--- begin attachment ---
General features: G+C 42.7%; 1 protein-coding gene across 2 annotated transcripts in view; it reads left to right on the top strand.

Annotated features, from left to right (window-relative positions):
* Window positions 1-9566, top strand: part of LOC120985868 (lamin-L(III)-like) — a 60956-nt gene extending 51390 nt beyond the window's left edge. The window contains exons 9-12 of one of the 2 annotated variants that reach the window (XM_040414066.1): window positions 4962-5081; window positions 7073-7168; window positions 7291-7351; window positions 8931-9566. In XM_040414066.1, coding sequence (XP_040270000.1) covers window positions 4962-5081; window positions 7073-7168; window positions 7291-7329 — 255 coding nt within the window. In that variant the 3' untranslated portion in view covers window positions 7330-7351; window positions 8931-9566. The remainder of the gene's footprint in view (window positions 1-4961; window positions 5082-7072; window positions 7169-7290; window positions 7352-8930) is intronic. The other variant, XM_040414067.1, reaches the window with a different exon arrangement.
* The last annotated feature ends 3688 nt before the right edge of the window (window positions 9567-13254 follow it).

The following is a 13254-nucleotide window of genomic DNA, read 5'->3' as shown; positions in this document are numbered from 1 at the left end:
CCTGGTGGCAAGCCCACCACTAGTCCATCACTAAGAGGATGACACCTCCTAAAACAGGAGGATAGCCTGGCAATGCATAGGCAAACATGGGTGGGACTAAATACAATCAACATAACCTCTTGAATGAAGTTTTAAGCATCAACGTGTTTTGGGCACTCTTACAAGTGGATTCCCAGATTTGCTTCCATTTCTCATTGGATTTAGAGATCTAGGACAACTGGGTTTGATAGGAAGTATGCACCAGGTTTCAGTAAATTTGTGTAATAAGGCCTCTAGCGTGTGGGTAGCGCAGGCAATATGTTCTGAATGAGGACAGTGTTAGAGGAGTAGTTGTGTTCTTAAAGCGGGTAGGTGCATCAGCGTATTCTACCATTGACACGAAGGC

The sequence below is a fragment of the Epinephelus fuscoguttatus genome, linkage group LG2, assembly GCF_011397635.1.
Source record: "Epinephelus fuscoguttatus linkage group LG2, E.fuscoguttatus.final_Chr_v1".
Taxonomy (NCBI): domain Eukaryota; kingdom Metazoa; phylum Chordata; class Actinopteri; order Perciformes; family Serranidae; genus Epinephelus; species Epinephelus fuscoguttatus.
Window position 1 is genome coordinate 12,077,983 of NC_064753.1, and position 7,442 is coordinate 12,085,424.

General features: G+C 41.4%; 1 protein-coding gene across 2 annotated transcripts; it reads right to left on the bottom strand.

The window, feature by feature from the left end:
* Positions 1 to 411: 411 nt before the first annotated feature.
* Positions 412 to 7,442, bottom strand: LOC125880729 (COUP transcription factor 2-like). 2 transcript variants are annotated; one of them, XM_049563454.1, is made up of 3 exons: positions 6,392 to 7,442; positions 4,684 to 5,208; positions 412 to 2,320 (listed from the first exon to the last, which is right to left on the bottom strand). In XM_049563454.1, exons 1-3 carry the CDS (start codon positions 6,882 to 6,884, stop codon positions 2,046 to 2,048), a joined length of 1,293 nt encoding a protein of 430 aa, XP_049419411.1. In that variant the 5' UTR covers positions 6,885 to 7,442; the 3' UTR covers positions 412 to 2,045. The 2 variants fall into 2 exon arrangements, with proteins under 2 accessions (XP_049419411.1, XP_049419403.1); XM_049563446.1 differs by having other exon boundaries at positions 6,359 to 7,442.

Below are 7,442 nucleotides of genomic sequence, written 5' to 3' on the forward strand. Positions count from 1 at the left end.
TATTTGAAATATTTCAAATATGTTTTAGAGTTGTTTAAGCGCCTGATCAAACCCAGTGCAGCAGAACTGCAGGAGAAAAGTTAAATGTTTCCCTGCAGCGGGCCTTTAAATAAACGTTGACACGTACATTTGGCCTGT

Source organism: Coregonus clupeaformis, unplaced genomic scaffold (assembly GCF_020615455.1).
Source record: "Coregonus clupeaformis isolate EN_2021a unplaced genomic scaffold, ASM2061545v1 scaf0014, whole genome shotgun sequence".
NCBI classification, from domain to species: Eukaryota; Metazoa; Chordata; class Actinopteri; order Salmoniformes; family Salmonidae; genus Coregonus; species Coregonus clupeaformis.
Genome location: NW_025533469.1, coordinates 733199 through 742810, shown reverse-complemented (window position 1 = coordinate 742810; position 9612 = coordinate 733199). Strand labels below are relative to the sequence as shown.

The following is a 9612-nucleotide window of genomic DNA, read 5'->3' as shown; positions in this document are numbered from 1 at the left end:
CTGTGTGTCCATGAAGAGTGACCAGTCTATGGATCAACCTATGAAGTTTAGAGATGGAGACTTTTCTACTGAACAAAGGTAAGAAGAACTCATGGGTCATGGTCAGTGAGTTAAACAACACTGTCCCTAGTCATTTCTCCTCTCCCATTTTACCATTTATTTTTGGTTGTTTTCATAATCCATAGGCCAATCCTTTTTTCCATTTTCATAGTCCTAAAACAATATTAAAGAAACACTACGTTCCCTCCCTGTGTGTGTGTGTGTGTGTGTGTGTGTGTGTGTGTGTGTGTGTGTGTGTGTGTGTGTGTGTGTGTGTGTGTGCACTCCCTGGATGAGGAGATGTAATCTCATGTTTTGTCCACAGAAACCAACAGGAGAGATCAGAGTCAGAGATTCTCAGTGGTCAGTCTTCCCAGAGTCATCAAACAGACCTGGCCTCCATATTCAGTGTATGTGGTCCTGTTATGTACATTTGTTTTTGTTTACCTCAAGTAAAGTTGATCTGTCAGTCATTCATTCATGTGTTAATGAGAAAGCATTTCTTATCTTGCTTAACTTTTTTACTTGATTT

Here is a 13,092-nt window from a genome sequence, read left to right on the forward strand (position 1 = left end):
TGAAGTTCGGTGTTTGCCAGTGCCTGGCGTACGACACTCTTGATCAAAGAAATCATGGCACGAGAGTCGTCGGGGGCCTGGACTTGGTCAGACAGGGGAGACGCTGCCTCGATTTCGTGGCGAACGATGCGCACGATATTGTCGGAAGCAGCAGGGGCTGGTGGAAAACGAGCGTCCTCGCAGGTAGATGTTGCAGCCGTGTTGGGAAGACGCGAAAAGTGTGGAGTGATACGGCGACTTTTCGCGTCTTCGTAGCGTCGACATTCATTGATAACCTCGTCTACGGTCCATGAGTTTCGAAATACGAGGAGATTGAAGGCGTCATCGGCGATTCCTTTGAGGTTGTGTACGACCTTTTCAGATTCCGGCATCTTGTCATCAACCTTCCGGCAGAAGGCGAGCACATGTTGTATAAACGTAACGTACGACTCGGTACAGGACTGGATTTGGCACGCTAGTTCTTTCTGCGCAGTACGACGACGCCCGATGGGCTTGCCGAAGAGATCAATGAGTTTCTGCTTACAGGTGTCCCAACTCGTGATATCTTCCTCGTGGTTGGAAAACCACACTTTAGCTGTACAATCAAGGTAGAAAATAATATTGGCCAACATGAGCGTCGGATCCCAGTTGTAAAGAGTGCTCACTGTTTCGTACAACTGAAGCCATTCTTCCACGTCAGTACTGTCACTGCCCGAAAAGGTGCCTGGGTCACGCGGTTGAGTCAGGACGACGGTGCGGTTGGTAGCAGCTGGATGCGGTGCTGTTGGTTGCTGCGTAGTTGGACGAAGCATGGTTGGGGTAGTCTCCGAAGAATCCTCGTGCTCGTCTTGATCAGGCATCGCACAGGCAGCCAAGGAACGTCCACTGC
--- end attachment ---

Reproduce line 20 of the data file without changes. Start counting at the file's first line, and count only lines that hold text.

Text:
Genome location: NW_025533469.1, coordinates 733199 through 742810, shown reverse-complemented (window position 1 = coordinate 742810; position 9612 = coordinate 733199). Strand labels below are relative to the sequence as shown.